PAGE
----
Sunday, April 26, 2009

I Thought I Could

I really thought that I could get away with only posting about books that I find in thrift stores on this here blog. I convinced myself that I could spend most of my time reading said thrift store books (because I have so many of 'em). Instead, what I've found is that more books seem to find their way into my life through other means. Then, I have to read those books and neglect the ones that I find at the thrift stores. Such a sad story, but true.

The thrift store books have been left alone, sitting on top of shelves or armoires, waiting for their turn in my life. This fact, dear readers, contributes to the lack of postings recently.

Yes, I've still been reading. Straight Up and Dirty, by Stephanie Klein because it was chosen by other members in my book club. And we got to sit and chat it up with the author, as she lives in Austin and was kind enough to meet us at a little not-so-good but fancy looking bistro here in Austin.

I've put aside La Batarde because I had to hurry up and read Straight Up and Dirty. I have to admit that I miss Miss. Leduc from La Batarde. I keep thinking of her and want more. At last, I thought I could pick it back up and continue where I left off. Wrong. Foiled again!

Yesterday, I met a very interesting (and I use interesting in the true sense of the word, not the interesting bad kind of way) local author who had a couple of books that she was promoting at the Maifest at the German-Texas Heritage Society. Her name is Ute Carson. She wrote a book called In Transit, which is about a sexually abused boy whose mother just died and he goes in transit to make his way through a relationship with a woman called Blanca. I just started to read it and so that's really all I can offer up at this moment.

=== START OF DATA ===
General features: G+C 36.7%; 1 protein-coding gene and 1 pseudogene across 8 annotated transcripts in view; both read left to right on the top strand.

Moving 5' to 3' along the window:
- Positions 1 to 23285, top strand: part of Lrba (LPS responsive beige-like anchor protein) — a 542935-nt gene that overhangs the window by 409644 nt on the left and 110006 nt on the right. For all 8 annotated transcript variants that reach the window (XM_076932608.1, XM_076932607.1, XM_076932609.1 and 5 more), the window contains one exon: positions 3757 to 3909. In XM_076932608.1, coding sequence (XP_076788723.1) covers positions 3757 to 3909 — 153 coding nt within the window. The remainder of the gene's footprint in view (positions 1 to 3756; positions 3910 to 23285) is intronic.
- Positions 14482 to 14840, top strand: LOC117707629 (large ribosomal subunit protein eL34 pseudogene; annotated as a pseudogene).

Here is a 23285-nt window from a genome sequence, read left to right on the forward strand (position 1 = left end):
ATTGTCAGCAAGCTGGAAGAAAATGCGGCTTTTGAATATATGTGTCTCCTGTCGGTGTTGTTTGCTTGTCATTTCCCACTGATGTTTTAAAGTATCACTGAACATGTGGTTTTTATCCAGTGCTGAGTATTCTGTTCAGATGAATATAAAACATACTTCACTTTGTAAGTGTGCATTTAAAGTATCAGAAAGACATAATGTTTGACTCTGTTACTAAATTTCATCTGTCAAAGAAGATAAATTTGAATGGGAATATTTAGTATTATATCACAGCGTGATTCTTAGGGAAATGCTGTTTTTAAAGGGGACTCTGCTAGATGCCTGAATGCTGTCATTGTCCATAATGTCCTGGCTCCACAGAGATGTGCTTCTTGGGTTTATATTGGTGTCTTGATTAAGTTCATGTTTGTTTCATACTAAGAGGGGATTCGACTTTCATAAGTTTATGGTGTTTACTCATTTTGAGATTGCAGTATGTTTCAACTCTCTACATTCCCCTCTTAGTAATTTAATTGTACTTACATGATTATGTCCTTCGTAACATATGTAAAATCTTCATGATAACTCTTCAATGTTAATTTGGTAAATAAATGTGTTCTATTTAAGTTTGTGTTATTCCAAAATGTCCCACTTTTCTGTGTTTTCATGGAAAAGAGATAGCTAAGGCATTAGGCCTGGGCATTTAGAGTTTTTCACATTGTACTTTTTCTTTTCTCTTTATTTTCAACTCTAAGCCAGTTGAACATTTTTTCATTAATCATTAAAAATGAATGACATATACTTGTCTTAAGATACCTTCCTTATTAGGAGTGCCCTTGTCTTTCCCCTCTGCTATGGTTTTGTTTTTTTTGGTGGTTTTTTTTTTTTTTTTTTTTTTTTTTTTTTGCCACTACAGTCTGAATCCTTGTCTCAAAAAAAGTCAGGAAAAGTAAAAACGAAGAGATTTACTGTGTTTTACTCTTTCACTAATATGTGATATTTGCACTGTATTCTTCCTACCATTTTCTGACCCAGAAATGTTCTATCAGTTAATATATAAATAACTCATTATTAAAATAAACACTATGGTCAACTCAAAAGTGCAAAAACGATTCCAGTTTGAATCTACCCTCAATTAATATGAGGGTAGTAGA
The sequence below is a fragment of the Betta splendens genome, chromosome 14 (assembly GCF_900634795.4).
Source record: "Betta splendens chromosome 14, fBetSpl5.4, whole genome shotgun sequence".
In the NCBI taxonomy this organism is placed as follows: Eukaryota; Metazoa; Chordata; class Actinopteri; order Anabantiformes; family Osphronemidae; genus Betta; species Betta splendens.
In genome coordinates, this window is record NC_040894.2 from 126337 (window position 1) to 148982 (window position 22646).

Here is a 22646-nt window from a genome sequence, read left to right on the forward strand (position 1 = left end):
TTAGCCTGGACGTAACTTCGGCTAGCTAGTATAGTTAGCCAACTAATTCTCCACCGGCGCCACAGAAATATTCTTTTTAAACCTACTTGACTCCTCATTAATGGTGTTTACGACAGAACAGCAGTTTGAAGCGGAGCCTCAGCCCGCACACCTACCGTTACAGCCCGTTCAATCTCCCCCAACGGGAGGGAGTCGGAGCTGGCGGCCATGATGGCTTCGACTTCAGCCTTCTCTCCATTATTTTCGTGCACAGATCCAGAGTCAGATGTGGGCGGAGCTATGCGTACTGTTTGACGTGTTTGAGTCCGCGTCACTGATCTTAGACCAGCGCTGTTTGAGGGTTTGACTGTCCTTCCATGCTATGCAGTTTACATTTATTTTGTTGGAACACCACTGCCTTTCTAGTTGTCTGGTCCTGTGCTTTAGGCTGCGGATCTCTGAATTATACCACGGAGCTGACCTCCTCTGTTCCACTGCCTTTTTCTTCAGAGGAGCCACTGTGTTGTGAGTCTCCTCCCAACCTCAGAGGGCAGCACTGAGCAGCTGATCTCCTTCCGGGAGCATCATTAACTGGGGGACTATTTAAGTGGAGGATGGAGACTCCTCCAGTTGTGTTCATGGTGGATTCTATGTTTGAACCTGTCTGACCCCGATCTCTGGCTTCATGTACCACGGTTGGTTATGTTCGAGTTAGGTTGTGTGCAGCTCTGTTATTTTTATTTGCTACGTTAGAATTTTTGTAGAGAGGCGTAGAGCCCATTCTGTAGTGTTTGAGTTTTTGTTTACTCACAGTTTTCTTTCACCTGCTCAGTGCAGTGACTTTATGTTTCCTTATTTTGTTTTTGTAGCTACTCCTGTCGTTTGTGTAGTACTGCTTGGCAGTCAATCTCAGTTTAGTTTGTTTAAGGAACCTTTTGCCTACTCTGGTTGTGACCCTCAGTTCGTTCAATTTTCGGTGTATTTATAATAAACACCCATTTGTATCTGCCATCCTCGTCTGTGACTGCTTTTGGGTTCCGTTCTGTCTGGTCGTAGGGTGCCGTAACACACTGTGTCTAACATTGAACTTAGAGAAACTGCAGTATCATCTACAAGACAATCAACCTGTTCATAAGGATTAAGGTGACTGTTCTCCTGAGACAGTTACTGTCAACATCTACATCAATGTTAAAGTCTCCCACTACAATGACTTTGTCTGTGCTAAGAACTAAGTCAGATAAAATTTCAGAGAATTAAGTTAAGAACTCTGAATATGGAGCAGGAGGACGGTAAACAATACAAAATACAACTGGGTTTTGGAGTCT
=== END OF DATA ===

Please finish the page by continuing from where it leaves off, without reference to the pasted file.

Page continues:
Writing a book on my own childhood sexual abuse, I simply couldn't pass this one up. I've been pondering this whole sexual abuse issue over and over in my mind lately. Partly because it's an issue that is always on my mind- it lives in me and will never go away, no matter how much I heal. And, it's also because I'm working out the details in my mind about how I can present my story to others. And I wonder: Is it too heavy of a subject to write about? Will people even want to read something that weighs so heavily on them? Should I write it as a fictional piece rather than an autobiographical one? Should I even care about what others will like and just write it as therapy for myself? Ah, my mind never shuts down, people.

I sat and listened to the remarks that people were making yesterday about the subject of In Transit. One older man, after hearing the description from another, made a comment that it's just not something for him. Another younger woman glazed over when it was being described to her. Me, I will share my tale of abuse with anyone who wants to hear it. I'll also gladly listen when someone needs to talk. It's a heavy subject, but that's probably one of the reasons why there are so many cases of child abuse. If only more people could learn to listen, to talk, things could then begin to change. It wouldn't be swept under the rug and not talked about. Yesterday opened up a whole new perspective for me.

Now, readers, do you see why I have to share what I think and feel about this new book that made its way into my life? Are you willing to listen with an open heart and open mind about a story of a sexually abused man trying to figure out where he stands in life?

I realize that keeping an open mind is sometimes better than sticking to our guns.

Friday, April 3, 2009

A Mood Lifter

Funny how an action like reading a book can make me feel excited again. Yes, it's strange that finishing a book and finding another that connects you in the same way can begin to lift the veil of numbness that has settled on me over the past few years.

Sometimes in life we get a little down and out. And that's alright. The important thing about these ups and downs is that we come back out on top. For some people, it takes medication. For me, the revitalisation comes from connecting with a dead writer. Yes, leave it to me to find a strange way to come out of a little depression.

As a child who spent many years being sexually abused, it's taken its toll on my life in many areas, which I won't go into details about- at least not today. The truth of the matter is that words can be a great therapy. And this is what I'm learning from Violette Leduc's writing. I've found some excitement again in what I'm reading. I've found some inspiration in the words that she's written. Finally a sense of who I am comes back.

See what a little reading can do for your life. Who needs prozac?

Want some of what I've got? Pick up a copy of La Batarde and throw away that bottle of pills in your medicine chest.